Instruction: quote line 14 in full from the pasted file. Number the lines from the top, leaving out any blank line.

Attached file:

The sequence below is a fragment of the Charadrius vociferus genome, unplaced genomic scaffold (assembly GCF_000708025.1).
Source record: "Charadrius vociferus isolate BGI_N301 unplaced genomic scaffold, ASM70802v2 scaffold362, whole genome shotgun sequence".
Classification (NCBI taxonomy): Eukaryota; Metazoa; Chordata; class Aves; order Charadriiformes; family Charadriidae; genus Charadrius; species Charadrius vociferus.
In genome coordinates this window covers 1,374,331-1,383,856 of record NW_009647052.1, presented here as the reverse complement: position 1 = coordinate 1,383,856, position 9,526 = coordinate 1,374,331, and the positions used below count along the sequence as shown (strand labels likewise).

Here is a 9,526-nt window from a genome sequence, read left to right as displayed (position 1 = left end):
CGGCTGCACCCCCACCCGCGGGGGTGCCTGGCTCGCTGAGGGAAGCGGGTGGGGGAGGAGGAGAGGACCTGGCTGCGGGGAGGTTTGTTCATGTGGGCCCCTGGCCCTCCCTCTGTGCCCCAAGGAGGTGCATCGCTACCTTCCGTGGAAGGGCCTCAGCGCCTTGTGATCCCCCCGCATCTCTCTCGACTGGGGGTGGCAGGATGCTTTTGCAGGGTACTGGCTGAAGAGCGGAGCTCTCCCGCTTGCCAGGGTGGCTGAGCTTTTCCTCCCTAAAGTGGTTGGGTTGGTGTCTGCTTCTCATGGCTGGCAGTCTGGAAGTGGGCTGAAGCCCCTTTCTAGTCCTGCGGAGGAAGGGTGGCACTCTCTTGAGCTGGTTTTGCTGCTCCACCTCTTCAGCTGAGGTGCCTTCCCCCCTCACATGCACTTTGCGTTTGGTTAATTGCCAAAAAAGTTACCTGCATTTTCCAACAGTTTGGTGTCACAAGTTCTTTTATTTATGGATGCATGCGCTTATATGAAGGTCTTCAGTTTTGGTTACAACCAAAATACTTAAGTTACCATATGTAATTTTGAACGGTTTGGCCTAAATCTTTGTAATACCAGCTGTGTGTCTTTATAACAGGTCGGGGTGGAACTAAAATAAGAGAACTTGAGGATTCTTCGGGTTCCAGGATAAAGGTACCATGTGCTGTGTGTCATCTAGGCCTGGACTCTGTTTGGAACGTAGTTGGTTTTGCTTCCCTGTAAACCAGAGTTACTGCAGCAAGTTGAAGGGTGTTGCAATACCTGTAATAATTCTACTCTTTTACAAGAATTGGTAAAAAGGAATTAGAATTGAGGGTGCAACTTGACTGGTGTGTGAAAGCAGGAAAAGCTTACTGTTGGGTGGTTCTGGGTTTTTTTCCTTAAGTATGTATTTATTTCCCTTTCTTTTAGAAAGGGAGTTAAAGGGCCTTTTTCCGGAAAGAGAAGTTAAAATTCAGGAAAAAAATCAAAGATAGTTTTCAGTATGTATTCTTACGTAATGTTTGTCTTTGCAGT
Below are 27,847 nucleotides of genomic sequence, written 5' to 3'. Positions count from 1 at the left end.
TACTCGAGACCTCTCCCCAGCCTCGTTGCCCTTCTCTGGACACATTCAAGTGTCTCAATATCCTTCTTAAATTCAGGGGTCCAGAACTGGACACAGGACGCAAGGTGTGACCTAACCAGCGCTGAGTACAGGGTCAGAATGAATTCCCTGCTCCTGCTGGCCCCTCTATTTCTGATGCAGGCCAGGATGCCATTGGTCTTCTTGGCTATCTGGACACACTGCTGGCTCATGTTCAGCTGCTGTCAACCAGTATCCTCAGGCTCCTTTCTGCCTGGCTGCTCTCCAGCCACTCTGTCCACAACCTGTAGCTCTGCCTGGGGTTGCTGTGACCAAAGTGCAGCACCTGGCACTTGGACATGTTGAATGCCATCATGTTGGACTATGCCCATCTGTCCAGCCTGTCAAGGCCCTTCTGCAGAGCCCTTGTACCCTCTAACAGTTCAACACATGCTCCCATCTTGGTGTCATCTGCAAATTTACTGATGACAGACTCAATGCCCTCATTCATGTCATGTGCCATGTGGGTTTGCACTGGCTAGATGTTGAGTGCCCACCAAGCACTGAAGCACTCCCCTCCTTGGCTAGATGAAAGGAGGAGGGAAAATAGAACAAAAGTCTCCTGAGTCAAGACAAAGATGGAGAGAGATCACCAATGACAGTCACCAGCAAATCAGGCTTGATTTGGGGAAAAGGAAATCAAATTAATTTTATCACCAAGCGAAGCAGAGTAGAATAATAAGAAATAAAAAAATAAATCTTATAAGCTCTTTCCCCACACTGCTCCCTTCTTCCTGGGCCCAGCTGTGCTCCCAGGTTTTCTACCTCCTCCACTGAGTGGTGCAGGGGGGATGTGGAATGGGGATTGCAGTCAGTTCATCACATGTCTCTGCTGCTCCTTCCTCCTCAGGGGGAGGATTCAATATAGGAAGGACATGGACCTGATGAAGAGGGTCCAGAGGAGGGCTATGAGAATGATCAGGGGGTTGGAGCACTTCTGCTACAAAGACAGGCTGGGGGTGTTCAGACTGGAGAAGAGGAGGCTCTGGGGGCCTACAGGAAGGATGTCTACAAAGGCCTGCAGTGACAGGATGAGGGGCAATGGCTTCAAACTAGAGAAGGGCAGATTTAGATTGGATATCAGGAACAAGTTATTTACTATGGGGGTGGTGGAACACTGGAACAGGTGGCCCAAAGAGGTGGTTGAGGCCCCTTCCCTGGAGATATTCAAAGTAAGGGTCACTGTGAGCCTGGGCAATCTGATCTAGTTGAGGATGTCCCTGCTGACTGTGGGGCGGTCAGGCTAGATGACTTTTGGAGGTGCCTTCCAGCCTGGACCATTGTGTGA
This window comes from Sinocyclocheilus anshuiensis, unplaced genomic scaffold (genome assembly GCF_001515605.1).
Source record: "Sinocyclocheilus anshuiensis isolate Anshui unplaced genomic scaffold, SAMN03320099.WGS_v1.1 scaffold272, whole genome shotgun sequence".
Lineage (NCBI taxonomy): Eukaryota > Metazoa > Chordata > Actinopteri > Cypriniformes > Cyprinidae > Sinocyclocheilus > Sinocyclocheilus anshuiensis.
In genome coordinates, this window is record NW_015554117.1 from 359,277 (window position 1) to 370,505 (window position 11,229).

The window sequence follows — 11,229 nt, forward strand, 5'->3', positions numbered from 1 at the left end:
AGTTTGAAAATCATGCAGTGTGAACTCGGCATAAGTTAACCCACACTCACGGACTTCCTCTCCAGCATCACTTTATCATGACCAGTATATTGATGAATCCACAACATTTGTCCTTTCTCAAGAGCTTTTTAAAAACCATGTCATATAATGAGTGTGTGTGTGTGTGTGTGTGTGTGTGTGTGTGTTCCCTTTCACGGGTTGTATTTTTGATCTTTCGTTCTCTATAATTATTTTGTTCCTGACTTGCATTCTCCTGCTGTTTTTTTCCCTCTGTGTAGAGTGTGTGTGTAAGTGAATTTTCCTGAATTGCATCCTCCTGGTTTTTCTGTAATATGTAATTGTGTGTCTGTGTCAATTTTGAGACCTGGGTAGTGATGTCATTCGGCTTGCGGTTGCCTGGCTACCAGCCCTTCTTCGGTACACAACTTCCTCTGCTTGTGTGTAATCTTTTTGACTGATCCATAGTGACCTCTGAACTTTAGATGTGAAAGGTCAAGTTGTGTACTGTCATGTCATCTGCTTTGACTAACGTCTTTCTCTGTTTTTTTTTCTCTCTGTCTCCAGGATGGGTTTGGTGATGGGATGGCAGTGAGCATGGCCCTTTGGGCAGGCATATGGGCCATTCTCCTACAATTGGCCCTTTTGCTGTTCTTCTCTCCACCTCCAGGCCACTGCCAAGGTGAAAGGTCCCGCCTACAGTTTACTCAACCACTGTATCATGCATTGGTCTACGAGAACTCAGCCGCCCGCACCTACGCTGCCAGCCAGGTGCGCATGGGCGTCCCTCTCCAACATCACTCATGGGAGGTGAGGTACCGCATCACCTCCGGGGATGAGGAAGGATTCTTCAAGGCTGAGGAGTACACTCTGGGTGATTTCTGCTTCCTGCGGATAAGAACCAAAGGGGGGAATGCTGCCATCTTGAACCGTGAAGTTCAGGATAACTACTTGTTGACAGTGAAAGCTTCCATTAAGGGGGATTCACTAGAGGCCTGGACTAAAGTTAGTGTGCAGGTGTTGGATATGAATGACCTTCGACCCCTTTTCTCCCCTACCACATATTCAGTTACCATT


AGTTTGAAAATCATGCAGTGTGAACTCGGCATAAGTTAACCCACACTCACGGACTTCCTCTCCAGCATCACTTTATCATGACCAGTATATTGATGAATCCACAACATTTGTCCTTTCTCAAGAGCTTTTTAAAAACCATGTCATATAATGAGTGTGTGTGTGTGTGTGTGTGTGTGTGTGTGTGTTCCCTTTCACGGGTTGTATTTTTGATCTTTCGTTCTCTATAATTATTTTGTTCCTGACTTGCATTCTCCTGCTGTTTTTTTCCCTCTGTGTAGAGTGTGTGTGTAAGTGAATTTTCCTGAATTGCATCCTCCTGGTTTTTCTGTAATATGTAATTGTGTGTCTGTGTCAATTTTGAGACCTGGGTAGTGATGTCATTCGGCTTGCGGTTGCCTGGCTACCAGCCCTTCTTCGGTACACAACTTCCTCTGCTTGTGTGTAATCTTTTTGACTGATCCATAGTGACCTCTGAACTTTAGATGTGAAAGGTCAAGTTGTGTACTGTCATGTCATCTGCTTTGACTAACGTCTTTCTCTGTTTTTTTTTCTCTCTGTCTCCAGGATGGGTTTGGTGATGGGATGGCAGTGAGCATGGCCCTTTGGGCAGGCATATGGGCCATTCTCCTACAATTGGCCCTTTTGCTGTTCTTCTCTCCACCTCCAGGCCACTGCCAAGGTGAAAGGTCCCGCCTACAGTTTACTCAACCACTGTATCATGCATTGGTCTACGAGAACTCAGCCGCCCGCACCTACGCTGCCAGCCAGGTGCGCATGGGCGTCCCTCTCCAACATCACTCATGGGAGGTGAGGTACCGCATCACCTCCGGGGATGAGGAAGGATTCTTCAAGGCTGAGGAGTACACTCTGGGTGATTTCTGCTTCCTGCGGATAAGAACCAAAGGGGGGAATGCTGCCATCTTGAACCGTGAAGTTCAGGATAACTACTTGTTGACAGTGAAAGCTTCCATTAAGGGGGATTCACTAGAGGCCTGGACTAAAGTTAGTGTGCAGGTGTTGGATATGAATGACCTTCGACCCCTTTTCTCCCCTACCACATATTCAGTTACCATT